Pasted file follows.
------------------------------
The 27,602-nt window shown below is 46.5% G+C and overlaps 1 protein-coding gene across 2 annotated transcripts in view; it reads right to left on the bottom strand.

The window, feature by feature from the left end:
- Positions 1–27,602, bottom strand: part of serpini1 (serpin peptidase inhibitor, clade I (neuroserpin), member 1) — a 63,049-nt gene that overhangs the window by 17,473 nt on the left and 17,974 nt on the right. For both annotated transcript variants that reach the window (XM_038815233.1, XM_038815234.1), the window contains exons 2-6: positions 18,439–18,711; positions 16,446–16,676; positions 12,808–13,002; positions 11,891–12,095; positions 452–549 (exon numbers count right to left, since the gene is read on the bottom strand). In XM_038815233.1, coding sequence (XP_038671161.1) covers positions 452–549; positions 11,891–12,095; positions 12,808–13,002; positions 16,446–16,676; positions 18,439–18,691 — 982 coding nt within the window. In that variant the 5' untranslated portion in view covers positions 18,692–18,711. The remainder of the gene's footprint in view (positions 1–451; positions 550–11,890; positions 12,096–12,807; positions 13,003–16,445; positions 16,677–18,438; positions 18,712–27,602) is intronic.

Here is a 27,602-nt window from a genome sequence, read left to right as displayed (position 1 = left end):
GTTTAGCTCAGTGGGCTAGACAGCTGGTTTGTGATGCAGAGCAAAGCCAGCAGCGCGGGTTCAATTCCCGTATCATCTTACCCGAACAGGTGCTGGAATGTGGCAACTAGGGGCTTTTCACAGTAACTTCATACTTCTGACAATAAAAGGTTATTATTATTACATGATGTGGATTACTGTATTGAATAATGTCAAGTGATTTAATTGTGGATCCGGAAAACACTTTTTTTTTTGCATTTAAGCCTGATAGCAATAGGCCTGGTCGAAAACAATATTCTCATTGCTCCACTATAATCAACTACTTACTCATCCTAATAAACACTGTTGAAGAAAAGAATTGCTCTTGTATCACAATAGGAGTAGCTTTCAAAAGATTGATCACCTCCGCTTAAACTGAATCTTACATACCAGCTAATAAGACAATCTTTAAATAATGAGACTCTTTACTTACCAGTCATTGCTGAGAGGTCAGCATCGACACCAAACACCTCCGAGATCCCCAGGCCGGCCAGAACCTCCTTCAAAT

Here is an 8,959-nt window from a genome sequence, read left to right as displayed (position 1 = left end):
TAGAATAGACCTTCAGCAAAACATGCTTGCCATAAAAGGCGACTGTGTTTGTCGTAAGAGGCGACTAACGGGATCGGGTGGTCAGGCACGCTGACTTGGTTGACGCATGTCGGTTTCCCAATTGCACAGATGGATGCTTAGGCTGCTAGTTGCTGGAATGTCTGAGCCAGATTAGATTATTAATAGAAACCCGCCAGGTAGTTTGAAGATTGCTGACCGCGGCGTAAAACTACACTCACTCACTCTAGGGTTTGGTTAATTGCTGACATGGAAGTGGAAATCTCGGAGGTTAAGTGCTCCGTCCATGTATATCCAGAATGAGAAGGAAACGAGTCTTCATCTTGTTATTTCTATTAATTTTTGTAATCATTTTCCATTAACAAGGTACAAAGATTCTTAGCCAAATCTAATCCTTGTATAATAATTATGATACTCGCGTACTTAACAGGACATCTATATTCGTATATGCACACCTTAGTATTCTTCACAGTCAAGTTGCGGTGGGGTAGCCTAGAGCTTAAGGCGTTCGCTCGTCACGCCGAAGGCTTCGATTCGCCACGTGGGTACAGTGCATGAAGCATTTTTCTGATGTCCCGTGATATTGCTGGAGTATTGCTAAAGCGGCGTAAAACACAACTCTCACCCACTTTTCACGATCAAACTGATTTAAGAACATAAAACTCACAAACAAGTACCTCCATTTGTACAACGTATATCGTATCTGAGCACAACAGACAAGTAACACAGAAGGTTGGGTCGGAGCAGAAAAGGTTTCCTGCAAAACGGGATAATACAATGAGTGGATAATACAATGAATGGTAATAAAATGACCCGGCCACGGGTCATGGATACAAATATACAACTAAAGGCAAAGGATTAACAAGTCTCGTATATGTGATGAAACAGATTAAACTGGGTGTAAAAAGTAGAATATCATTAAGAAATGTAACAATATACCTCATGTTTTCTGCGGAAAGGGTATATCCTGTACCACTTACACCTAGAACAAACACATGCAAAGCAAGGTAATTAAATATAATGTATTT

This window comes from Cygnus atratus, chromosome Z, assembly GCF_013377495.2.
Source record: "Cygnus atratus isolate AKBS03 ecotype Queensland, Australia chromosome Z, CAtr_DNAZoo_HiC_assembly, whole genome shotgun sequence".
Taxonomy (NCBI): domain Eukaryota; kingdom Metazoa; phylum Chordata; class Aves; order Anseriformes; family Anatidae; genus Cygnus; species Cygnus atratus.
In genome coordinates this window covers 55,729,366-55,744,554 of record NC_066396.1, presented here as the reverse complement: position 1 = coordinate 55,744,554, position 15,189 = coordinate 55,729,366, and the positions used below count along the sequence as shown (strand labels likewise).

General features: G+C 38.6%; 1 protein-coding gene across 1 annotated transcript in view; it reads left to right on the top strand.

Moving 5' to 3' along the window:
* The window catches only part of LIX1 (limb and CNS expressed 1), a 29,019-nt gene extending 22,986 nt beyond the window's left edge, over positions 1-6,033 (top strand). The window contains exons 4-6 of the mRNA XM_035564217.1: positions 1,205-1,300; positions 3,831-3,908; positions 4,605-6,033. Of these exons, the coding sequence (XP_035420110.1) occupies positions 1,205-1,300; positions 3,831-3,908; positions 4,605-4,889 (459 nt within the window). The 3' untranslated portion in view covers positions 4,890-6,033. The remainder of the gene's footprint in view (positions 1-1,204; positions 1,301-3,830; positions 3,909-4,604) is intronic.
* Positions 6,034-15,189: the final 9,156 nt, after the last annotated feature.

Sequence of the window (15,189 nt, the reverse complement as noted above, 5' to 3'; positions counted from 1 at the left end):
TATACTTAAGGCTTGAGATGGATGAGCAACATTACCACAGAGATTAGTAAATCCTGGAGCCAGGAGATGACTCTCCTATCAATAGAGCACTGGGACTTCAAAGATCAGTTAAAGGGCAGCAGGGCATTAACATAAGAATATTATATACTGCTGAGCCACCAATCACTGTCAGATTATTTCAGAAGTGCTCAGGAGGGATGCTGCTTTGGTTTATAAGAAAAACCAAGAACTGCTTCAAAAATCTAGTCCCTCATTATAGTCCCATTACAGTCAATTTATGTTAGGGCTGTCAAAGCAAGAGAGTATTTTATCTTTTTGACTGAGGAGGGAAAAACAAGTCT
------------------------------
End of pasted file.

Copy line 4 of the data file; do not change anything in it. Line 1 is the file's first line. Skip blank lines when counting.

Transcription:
Here is a 27,602-nt window from a genome sequence, read left to right as displayed (position 1 = left end):